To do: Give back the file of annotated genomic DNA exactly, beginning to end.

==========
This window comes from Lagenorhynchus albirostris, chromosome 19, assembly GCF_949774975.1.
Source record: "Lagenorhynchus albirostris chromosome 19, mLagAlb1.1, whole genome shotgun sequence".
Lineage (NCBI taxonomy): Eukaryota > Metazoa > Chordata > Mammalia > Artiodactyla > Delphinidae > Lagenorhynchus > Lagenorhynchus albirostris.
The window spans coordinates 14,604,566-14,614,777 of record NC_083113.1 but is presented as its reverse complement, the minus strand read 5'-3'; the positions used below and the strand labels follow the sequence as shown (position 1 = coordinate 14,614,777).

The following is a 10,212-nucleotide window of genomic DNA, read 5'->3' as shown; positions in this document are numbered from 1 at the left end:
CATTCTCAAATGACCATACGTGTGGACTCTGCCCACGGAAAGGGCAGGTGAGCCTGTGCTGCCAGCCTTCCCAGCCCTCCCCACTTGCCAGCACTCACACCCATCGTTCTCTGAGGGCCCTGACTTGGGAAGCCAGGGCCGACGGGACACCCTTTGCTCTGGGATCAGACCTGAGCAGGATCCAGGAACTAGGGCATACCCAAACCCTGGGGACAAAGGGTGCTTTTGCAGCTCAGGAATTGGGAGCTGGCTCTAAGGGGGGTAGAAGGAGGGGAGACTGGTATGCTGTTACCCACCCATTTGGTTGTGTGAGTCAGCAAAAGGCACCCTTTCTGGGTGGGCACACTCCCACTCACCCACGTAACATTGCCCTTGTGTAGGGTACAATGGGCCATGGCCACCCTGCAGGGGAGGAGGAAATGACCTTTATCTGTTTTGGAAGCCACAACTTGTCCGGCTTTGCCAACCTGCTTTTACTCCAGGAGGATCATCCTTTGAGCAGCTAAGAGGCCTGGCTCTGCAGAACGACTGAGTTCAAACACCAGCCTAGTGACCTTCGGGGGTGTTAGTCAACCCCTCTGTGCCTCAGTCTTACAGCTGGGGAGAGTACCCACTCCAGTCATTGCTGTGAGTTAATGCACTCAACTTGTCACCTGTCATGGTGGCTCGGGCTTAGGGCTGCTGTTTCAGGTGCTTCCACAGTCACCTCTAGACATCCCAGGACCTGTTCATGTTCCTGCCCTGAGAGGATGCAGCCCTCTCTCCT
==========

This window comes from Lagenorhynchus albirostris, chromosome 19, assembly GCF_949774975.1.
Source record: "Lagenorhynchus albirostris chromosome 19, mLagAlb1.1, whole genome shotgun sequence".
Lineage (NCBI taxonomy): Eukaryota > Metazoa > Chordata > Mammalia > Artiodactyla > Delphinidae > Lagenorhynchus > Lagenorhynchus albirostris.
The window spans coordinates 14,604,566-14,614,777 of record NC_083113.1 but is presented as its reverse complement, the minus strand read 5'-3'; the positions used below and the strand labels follow the sequence as shown (position 1 = coordinate 14,614,777).

The following is a 10,212-nucleotide window of genomic DNA, read 5'->3' as shown; positions in this document are numbered from 1 at the left end:
CATTCTCAAATGACCATACGTGTGGACTCTGCCCACGGAAAGGGCAGGTGAGCCTGTGCTGCCAGCCTTCCCAGCCCTCCCCACTTGCCAGCACTCACACCCATCGTTCTCTGAGGGCCCTGACTTGGGAAGCCAGGGCCGACGGGACACCCTTTGCTCTGGGATCAGACCTGAGCAGGATCCAGGAACTAGGGCATACCCAAACCCTGGGGACAAAGGGTGCTTTTGCAGCTCAGGAATTGGGAGCTGGCTCTAAGGGGGGTAGAAGGAGGGGAGACTGGTATGCTGTTACCCACCCATTTGGTTGTGTGAGTCAGCAAAAGGCACCCTTTCTGGGTGGGCACACTCCCACTCACCCACGTAACATTGCCCTTGTGTAGGGTACAATGGGCCATGGCCACCCTGCAGGGGAGGAGGAAATGACCTTTATCTGTTTTGGAAGCCACAACTTGTCCGGCTTTGCCAACCTGCTTTTACTCCAGGAGGATCATCCTTTGAGCAGCTAAGAGGCCTGGCTCTGCAGAACGACTGAGTTCAAACACCAGCCTAGTGACCTTCGGGGGTGTTAGTCAACCCCTCTGTGCCTCAGTCTTACAGCTGGGGAGAGTACCCACTCCAGTCATTGCTGTGAGTTAATGCACTCAACTTGTCACCTGTCATGGTGGCTCGGGCTTAGGGCTGCTGTTTCAGGTGCTTCCACAGTCACCTCTAGACATCCCAGGACCTGTTCATGTTCCTGCCCTGAGAGGATGCAGCCCTCTCTCCT